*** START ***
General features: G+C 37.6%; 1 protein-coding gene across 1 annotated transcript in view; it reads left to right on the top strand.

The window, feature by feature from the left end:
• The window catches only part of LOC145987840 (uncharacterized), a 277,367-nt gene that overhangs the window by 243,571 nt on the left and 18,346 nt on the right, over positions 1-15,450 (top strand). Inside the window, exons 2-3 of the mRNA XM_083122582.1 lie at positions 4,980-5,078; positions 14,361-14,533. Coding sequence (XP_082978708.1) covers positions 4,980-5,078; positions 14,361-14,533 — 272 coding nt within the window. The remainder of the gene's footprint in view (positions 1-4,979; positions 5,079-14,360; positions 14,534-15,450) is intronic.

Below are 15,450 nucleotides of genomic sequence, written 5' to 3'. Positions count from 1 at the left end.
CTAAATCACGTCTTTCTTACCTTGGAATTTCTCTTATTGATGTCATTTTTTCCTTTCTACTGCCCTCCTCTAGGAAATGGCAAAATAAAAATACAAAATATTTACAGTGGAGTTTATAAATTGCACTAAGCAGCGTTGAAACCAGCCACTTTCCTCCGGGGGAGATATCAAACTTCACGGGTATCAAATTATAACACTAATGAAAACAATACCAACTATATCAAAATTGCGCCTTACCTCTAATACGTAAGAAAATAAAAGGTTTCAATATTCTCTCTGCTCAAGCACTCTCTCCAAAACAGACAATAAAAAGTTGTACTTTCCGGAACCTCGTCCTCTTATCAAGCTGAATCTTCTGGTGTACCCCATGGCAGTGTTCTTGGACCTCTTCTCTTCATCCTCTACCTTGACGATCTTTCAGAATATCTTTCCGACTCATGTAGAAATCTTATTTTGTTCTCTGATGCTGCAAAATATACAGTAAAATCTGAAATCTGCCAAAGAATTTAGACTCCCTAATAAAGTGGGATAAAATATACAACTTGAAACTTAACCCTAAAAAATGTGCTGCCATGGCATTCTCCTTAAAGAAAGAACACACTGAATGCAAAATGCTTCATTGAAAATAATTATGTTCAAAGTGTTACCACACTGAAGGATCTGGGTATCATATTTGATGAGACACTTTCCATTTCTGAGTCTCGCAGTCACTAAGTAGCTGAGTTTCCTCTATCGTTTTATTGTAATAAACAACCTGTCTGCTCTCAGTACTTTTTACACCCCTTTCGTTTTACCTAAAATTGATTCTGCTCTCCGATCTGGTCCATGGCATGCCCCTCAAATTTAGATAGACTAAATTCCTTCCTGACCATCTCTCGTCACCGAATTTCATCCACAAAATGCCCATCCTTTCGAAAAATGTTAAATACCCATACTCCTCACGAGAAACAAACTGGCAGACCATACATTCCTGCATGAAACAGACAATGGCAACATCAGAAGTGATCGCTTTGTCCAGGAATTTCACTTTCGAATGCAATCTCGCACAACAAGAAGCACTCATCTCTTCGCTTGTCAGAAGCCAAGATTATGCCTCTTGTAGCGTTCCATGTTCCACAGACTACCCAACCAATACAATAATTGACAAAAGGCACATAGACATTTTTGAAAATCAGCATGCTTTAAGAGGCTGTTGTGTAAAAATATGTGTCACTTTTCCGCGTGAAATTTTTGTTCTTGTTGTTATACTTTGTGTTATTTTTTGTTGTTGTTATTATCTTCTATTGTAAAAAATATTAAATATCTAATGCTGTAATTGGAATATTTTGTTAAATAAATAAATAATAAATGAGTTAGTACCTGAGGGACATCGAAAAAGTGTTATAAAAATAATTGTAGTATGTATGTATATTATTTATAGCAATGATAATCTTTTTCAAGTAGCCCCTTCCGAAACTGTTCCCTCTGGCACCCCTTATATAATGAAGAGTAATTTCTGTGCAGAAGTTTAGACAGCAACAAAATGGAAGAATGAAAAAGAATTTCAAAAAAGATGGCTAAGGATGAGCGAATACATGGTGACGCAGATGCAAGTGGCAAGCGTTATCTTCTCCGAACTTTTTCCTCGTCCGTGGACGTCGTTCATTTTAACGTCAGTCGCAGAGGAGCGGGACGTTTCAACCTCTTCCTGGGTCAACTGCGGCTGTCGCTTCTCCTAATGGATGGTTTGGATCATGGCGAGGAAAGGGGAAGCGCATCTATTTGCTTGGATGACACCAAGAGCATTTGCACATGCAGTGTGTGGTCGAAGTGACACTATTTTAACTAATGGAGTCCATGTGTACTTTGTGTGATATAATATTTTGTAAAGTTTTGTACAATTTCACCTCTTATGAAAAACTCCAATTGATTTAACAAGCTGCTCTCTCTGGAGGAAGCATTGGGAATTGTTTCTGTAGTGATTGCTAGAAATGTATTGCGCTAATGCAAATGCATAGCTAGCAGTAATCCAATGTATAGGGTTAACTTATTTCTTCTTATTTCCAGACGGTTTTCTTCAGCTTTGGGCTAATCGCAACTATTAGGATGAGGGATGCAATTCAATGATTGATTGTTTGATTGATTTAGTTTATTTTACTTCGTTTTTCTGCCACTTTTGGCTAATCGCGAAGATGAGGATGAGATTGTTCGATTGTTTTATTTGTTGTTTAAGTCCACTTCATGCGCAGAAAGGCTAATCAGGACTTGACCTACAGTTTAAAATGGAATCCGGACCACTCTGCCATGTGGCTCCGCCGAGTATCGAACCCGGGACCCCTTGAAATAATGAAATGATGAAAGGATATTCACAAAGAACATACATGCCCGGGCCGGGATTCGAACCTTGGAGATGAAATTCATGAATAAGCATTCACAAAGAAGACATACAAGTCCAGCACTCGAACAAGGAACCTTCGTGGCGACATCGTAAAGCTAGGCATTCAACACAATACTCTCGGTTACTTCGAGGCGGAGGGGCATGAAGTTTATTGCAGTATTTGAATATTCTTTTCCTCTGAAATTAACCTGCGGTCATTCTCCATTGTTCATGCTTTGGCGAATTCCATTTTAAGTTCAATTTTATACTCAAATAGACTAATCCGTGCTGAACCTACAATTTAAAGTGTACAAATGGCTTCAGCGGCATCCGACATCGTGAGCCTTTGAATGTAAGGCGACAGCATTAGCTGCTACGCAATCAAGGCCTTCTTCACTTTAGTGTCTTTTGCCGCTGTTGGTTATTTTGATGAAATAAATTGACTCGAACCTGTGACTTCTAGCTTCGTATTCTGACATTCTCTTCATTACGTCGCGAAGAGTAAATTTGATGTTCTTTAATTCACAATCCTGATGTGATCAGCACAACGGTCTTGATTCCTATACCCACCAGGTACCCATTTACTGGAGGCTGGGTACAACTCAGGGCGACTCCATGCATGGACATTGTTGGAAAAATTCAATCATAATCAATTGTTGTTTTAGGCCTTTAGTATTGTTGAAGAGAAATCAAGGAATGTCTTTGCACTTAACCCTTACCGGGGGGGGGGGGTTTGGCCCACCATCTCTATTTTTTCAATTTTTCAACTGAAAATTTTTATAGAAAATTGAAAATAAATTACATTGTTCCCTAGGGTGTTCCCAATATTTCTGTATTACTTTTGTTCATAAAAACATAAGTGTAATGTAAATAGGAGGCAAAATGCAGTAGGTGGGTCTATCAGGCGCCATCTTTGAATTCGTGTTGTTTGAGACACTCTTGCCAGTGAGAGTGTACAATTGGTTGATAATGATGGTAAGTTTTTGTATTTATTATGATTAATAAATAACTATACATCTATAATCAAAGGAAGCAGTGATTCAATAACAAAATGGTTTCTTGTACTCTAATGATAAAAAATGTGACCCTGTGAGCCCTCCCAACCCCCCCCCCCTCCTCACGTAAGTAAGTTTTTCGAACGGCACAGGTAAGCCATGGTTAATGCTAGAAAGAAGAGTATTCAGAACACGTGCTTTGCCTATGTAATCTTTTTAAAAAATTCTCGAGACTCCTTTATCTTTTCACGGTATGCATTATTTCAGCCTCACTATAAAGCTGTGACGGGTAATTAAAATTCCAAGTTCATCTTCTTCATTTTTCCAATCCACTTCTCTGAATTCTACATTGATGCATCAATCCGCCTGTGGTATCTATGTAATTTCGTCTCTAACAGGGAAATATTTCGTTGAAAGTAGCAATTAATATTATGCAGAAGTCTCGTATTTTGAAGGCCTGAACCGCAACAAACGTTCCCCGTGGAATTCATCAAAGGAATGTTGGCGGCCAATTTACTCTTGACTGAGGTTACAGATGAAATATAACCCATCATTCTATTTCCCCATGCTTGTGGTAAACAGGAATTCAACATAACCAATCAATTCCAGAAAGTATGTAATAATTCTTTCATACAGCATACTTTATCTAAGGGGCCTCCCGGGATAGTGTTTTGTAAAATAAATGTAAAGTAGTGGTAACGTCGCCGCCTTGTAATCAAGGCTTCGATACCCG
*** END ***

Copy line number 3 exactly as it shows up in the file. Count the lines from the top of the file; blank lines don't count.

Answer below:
• The window catches only part of LOC145987840 (uncharacterized), a 277,367-nt gene that overhangs the window by 243,571 nt on the left and 18,346 nt on the right, over positions 1-15,450 (top strand). Inside the window, exons 2-3 of the mRNA XM_083122582.1 lie at positions 4,980-5,078; positions 14,361-14,533. Coding sequence (XP_082978708.1) covers positions 4,980-5,078; positions 14,361-14,533 — 272 coding nt within the window. The remainder of the gene's footprint in view (positions 1-4,979; positions 5,079-14,360; positions 14,534-15,450) is intronic.